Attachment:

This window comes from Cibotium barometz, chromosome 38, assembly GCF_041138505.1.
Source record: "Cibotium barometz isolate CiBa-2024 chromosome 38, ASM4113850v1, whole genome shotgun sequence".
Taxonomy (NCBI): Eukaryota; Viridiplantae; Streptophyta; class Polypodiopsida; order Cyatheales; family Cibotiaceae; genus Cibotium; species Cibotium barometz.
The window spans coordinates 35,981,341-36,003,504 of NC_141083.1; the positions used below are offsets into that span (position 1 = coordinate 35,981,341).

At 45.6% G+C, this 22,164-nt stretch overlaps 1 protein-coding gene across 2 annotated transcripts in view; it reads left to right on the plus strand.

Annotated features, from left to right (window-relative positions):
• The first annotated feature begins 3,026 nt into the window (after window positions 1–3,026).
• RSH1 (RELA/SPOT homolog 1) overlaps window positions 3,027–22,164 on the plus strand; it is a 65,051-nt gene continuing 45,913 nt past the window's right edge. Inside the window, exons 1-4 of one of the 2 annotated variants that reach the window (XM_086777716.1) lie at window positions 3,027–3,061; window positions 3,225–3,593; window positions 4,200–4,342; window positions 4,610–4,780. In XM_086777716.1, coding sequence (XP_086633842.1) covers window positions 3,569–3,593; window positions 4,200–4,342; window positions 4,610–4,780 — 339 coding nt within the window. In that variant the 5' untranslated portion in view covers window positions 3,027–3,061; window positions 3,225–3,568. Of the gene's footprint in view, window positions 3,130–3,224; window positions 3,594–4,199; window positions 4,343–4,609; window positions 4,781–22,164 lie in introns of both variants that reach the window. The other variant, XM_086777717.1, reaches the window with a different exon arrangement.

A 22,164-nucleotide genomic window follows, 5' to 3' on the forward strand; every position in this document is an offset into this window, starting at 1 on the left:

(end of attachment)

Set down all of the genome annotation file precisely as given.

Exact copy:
This window comes from Cibotium barometz, chromosome 38, assembly GCF_041138505.1.
Source record: "Cibotium barometz isolate CiBa-2024 chromosome 38, ASM4113850v1, whole genome shotgun sequence".
Taxonomy (NCBI): Eukaryota; Viridiplantae; Streptophyta; class Polypodiopsida; order Cyatheales; family Cibotiaceae; genus Cibotium; species Cibotium barometz.
The window spans coordinates 35,981,341-36,003,504 of NC_141083.1; the positions used below are offsets into that span (position 1 = coordinate 35,981,341).

At 45.6% G+C, this 22,164-nt stretch overlaps 1 protein-coding gene across 2 annotated transcripts in view; it reads left to right on the plus strand.

Annotated features, from left to right (window-relative positions):
• The first annotated feature begins 3,026 nt into the window (after window positions 1–3,026).
• RSH1 (RELA/SPOT homolog 1) overlaps window positions 3,027–22,164 on the plus strand; it is a 65,051-nt gene continuing 45,913 nt past the window's right edge. Inside the window, exons 1-4 of one of the 2 annotated variants that reach the window (XM_086777716.1) lie at window positions 3,027–3,061; window positions 3,225–3,593; window positions 4,200–4,342; window positions 4,610–4,780. In XM_086777716.1, coding sequence (XP_086633842.1) covers window positions 3,569–3,593; window positions 4,200–4,342; window positions 4,610–4,780 — 339 coding nt within the window. In that variant the 5' untranslated portion in view covers window positions 3,027–3,061; window positions 3,225–3,568. Of the gene's footprint in view, window positions 3,130–3,224; window positions 3,594–4,199; window positions 4,343–4,609; window positions 4,781–22,164 lie in introns of both variants that reach the window. The other variant, XM_086777717.1, reaches the window with a different exon arrangement.

A 22,164-nucleotide genomic window follows, 5' to 3' on the forward strand; every position in this document is an offset into this window, starting at 1 on the left: